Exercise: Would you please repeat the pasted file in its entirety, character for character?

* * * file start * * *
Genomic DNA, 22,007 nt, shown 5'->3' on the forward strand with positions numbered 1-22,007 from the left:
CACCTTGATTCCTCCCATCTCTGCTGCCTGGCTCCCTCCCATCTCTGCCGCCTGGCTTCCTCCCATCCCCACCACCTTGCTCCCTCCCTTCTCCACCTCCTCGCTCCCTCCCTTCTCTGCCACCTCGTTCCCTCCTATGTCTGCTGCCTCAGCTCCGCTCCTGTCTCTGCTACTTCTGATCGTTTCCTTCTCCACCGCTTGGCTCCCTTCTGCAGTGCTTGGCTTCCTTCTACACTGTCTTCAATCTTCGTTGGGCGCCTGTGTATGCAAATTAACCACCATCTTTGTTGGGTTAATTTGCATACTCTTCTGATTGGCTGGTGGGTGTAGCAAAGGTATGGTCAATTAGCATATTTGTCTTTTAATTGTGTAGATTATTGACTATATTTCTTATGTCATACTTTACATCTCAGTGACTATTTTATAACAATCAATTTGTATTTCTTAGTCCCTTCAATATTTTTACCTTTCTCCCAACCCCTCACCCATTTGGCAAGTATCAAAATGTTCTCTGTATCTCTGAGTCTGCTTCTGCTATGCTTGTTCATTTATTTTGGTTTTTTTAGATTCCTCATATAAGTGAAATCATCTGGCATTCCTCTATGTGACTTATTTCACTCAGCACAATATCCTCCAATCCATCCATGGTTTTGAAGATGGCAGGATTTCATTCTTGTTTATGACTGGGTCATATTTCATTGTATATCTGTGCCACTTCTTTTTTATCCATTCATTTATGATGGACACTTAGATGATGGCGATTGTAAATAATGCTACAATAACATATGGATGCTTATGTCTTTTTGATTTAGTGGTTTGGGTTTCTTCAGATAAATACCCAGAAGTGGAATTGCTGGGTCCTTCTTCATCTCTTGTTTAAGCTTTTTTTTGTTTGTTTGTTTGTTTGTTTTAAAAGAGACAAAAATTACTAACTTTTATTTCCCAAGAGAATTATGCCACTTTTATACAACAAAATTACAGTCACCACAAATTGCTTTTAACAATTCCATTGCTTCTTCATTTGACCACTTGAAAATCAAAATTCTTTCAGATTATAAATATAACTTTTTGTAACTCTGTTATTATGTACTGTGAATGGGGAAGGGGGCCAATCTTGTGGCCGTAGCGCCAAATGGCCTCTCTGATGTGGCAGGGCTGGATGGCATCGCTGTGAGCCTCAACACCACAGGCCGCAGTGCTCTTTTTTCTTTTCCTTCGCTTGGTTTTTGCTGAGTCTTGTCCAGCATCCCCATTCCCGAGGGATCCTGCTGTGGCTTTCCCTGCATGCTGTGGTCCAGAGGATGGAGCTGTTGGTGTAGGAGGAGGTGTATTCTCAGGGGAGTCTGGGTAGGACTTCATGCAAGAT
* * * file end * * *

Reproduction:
Genomic DNA, 22,007 nt, shown 5'->3' on the forward strand with positions numbered 1-22,007 from the left:
CACCTTGATTCCTCCCATCTCTGCTGCCTGGCTCCCTCCCATCTCTGCCGCCTGGCTTCCTCCCATCCCCACCACCTTGCTCCCTCCCTTCTCCACCTCCTCGCTCCCTCCCTTCTCTGCCACCTCGTTCCCTCCTATGTCTGCTGCCTCAGCTCCGCTCCTGTCTCTGCTACTTCTGATCGTTTCCTTCTCCACCGCTTGGCTCCCTTCTGCAGTGCTTGGCTTCCTTCTACACTGTCTTCAATCTTCGTTGGGCGCCTGTGTATGCAAATTAACCACCATCTTTGTTGGGTTAATTTGCATACTCTTCTGATTGGCTGGTGGGTGTAGCAAAGGTATGGTCAATTAGCATATTTGTCTTTTAATTGTGTAGATTATTGACTATATTTCTTATGTCATACTTTACATCTCAGTGACTATTTTATAACAATCAATTTGTATTTCTTAGTCCCTTCAATATTTTTACCTTTCTCCCAACCCCTCACCCATTTGGCAAGTATCAAAATGTTCTCTGTATCTCTGAGTCTGCTTCTGCTATGCTTGTTCATTTATTTTGGTTTTTTTAGATTCCTCATATAAGTGAAATCATCTGGCATTCCTCTATGTGACTTATTTCACTCAGCACAATATCCTCCAATCCATCCATGGTTTTGAAGATGGCAGGATTTCATTCTTGTTTATGACTGGGTCATATTTCATTGTATATCTGTGCCACTTCTTTTTTATCCATTCATTTATGATGGACACTTAGATGATGGCGATTGTAAATAATGCTACAATAACATATGGATGCTTATGTCTTTTTGATTTAGTGGTTTGGGTTTCTTCAGATAAATACCCAGAAGTGGAATTGCTGGGTCCTTCTTCATCTCTTGTTTAAGCTTTTTTTTGTTTGTTTGTTTGTTTGTTTTAAAAGAGACAAAAATTACTAACTTTTATTTCCCAAGAGAATTATGCCACTTTTATACAACAAAATTACAGTCACCACAAATTGCTTTTAACAATTCCATTGCTTCTTCATTTGACCACTTGAAAATCAAAATTCTTTCAGATTATAAATATAACTTTTTGTAACTCTGTTATTATGTACTGTGAATGGGGAAGGGGGCCAATCTTGTGGCCGTAGCGCCAAATGGCCTCTCTGATGTGGCAGGGCTGGATGGCATCGCTGTGAGCCTCAACACCACAGGCCGCAGTGCTCTTTTTTCTTTTCCTTCGCTTGGTTTTTGCTGAGTCTTGTCCAGCATCCCCATTCCCGAGGGATCCTGCTGTGGCTTTCCCTGCATGCTGTGGTCCAGAGGATGGAGCTGTTGGTGTAGGAGGAGGTGTATTCTCAGGGGAGTCTGGGTAGGACTTCATGCAAGAT